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Don’t Invite Stress & Depression to Your Holiday Celebration

By Kathy Hubbard

When you were deciding where and with whom you would spend Thanksgiving tomorrow, I bet you didn’t expect that stress and depression would be on the guest list. Maybe they are but, just because they were invited doesn’t mean they have to come.

“For many people, the holiday season is anything but happy,” an article published by St. Joseph Medical Center in Houston, Texas, said. “It can be a time filled with grief, loneliness, and stress. This year, those feelings of depression may be more prevalent due to the coronavirus pandemic.

“With the lack of family gatherings, events, or even eating out at a restaurant, it is easy to feel very isolated. That, coupled with the loss of loved ones or a job due to coronavirus, may drive people to unhealthy or harmful behaviors.”

The first thing to do is to recognize your feelings. It’s one thing to be a little blue once in a while; it’s another to feel discouraged, anxious, and irritable for weeks on end. Signs of depression include not being interested in things once pleasurable, overeating, feeling fatigued, guilty, worthless, and helpless. If at any time you have an inkling that you would rather die than live another day, please call the National Suicide Hotline at 800-273-8255.

It’s normal to feel sadness and grief if someone close to you has died, or you’re unable to be with family and friends for the holidays. “It’s okay to take time to cry or express your feelings,” Mayo Clinic said. “You can’t force yourself to be happy just because it’s the holiday season.”

Mayo also says to be realistic. “The holidays don’t have to be perfect or just like last year. As families change and grow, traditions and rituals often change as well. Find new ways to celebrate together, such as sharing pictures, emails, or videos. Or meet virtually on a video call. Even though your holiday plans may look different this year, you can find ways to celebrate.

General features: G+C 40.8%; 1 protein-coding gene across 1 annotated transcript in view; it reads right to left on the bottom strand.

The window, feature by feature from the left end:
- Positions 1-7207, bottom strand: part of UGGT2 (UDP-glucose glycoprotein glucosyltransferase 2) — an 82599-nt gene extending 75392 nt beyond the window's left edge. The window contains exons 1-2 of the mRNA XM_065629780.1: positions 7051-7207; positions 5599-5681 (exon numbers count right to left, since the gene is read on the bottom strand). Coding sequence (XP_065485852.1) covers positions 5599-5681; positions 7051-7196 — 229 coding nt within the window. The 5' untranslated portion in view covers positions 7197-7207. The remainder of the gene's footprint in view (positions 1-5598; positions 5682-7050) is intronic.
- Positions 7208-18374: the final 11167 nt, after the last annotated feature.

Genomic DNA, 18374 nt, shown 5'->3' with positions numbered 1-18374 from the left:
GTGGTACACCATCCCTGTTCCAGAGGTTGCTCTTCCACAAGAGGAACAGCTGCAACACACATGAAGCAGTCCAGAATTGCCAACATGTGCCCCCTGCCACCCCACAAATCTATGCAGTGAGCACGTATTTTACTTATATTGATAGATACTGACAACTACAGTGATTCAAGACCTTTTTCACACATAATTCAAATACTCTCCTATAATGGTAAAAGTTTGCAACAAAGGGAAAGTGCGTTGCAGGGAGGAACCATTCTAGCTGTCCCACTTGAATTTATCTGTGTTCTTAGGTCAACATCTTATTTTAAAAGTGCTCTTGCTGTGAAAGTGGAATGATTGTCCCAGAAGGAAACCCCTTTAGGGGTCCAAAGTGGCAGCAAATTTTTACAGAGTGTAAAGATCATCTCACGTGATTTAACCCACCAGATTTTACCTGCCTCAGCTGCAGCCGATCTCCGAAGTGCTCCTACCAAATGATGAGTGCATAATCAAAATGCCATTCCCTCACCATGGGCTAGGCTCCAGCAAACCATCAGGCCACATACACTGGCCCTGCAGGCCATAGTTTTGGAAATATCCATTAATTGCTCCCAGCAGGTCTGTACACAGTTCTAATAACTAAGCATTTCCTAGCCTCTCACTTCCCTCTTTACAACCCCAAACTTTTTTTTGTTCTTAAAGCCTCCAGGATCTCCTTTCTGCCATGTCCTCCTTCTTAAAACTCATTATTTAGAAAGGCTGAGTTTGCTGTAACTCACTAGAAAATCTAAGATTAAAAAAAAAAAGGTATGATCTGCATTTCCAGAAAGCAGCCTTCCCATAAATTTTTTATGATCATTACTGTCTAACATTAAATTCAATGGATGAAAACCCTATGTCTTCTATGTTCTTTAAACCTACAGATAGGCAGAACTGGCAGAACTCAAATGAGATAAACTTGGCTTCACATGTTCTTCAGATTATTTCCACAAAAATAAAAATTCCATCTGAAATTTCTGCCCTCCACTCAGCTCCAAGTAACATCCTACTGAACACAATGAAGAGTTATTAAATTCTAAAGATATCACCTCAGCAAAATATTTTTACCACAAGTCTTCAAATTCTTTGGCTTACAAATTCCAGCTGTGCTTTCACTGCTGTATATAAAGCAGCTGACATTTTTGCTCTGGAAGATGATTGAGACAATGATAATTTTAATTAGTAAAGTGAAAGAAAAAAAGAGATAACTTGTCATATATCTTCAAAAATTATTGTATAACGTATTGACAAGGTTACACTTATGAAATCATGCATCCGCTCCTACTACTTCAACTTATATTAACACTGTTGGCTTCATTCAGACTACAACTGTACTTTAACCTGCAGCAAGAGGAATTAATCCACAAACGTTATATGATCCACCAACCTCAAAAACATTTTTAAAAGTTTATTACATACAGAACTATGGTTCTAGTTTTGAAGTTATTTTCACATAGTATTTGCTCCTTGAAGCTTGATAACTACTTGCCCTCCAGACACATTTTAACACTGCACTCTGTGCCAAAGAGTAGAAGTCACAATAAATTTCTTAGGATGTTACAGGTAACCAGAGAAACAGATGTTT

“The holidays are a good time to set aside differences and to accept family members and friends as they are,” they said. “And, be understanding if others get upset or distressed when something goes awry. Chances are they’re feeling the effects of holiday stress and depression, too.”

It’s probably too late for me to advise you about tomorrow, but during the upcoming season, learn to say no. Learn not to overbook yourself. Learn to say, “Thanks for asking, but I just can’t do that right now.” And, stick to it. Instead, find a project that you can sink your teeth into; read a book or two for pleasure; get out of the house and take a walk, even if it’s just around your neighborhood.

“Spending just fifteen minutes alone, without distractions, may refresh you enough to handle everything you need to do,” Mayo said. “Find something that reduces stress by clearing your mind, slowing your breathing, and restoring inner calm.”

St Joseph Medical Center says that those suffering from seasonal depression shouldn’t fall into bad habits. “Keeping medical appointments, taking medications as prescribed, as well as exercising, eating right, and getting plenty of sleep are keys to staving off depression.”

They also warn against the temptation to self-medicate with alcohol and drugs. They said that you couldn’t rely on substances to bring you feelings of peace and joy, and that’s so true.

“Be aware of how the information culture can produce undue stress, and adjust the time you spend reading news and social media as you see fit,” Mayo said.

If you can’t shake the feeling of melancholy, call your primary care provider. He or she can make suggestions for alleviating the sadness, perhaps prescribe medications or recommend that you make an appointment with Bonner General Behavioral Health at 208-265-1090.

Mayo says we shouldn’t let the holidays become something we dread. “Learn to recognize your holiday triggers, such as financial pressures or personal demands, so you can combat them before they lead to a meltdown.”

Only you can make up your mind that you won’t bite off more than you can chew. That’s literally and figuratively good advice the day before Thanksgiving, no? Be well, be safe, be happy, and be thankful.

Kathy Hubbard is a member of Bonner General Health Advisory Council. She can be reached at kathyleehubbard@yahoo.com.





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